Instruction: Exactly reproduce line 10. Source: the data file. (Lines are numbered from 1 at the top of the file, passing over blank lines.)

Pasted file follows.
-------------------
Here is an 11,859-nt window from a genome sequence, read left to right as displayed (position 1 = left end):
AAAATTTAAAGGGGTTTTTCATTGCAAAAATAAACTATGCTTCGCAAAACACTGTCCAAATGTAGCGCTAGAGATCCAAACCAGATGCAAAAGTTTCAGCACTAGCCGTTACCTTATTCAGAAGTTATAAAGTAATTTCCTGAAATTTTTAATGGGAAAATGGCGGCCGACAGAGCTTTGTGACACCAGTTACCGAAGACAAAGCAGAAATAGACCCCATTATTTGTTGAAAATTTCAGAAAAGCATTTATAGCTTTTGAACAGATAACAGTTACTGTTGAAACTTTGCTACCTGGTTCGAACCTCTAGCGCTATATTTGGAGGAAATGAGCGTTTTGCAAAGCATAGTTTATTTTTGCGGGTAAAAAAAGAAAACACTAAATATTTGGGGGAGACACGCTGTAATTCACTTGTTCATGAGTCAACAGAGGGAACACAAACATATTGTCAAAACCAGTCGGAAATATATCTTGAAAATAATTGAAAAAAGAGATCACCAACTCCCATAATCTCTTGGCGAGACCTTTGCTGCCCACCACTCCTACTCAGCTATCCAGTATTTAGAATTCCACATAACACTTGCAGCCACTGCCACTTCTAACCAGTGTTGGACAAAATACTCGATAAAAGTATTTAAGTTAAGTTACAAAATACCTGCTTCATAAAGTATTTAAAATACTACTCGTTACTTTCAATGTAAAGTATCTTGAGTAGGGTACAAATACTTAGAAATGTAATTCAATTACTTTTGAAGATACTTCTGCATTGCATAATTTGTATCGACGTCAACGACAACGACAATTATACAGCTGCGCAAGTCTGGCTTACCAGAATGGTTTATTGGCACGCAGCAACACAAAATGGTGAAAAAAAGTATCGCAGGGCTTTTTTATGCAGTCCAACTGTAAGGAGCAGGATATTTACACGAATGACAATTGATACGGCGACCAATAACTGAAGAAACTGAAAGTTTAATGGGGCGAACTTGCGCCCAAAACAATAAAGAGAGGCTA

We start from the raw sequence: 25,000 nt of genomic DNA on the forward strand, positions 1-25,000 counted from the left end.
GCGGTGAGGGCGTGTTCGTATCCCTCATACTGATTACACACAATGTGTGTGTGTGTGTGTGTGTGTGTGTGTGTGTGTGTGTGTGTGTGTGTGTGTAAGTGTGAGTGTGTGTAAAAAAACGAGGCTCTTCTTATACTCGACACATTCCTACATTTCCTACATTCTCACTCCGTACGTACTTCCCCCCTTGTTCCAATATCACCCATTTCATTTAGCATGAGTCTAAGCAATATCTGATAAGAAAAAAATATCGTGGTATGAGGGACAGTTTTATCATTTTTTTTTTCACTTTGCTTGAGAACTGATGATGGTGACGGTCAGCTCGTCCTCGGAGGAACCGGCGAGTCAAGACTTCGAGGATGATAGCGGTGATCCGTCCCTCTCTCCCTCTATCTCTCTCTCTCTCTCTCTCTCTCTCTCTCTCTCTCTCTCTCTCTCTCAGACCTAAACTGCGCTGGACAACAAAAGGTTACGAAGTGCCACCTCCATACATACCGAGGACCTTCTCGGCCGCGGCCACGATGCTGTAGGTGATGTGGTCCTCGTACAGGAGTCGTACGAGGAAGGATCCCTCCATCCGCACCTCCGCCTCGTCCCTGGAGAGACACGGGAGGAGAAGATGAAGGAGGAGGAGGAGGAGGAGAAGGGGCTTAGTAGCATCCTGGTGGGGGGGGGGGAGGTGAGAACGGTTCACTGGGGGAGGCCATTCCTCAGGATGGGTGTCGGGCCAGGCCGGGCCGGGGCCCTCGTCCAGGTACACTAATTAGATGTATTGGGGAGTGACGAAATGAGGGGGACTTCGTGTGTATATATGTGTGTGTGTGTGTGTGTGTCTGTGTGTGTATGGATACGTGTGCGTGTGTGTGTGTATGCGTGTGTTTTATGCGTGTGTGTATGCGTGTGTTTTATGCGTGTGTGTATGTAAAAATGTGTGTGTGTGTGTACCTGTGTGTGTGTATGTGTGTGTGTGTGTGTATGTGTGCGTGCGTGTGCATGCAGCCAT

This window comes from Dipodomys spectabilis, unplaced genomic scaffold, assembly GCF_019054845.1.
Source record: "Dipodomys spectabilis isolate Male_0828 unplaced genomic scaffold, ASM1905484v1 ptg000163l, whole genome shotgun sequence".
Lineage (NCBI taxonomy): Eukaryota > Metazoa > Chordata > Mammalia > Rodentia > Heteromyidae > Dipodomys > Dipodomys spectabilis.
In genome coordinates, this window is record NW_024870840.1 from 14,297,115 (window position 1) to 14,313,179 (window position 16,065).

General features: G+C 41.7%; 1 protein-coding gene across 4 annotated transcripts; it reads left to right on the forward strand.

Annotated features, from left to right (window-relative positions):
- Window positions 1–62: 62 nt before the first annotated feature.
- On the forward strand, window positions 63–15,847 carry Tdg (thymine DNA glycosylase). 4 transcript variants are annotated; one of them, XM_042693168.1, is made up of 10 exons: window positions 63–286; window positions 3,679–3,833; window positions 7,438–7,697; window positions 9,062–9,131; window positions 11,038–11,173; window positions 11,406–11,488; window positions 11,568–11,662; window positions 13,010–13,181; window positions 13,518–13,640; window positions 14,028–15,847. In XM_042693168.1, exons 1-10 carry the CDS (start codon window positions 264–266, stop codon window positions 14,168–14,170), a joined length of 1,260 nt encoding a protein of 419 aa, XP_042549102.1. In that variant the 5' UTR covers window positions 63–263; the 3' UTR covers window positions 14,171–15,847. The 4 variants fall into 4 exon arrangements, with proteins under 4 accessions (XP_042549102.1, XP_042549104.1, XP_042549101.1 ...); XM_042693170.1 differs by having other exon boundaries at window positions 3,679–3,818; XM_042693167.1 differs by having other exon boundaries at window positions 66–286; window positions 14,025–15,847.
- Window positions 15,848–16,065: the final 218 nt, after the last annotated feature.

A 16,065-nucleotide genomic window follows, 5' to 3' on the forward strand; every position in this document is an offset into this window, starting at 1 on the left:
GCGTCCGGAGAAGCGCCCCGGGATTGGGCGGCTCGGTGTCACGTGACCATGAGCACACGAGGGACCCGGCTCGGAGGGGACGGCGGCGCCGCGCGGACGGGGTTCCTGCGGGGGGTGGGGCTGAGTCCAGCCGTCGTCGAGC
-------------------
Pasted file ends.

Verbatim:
Annotated features, from left to right (window-relative positions):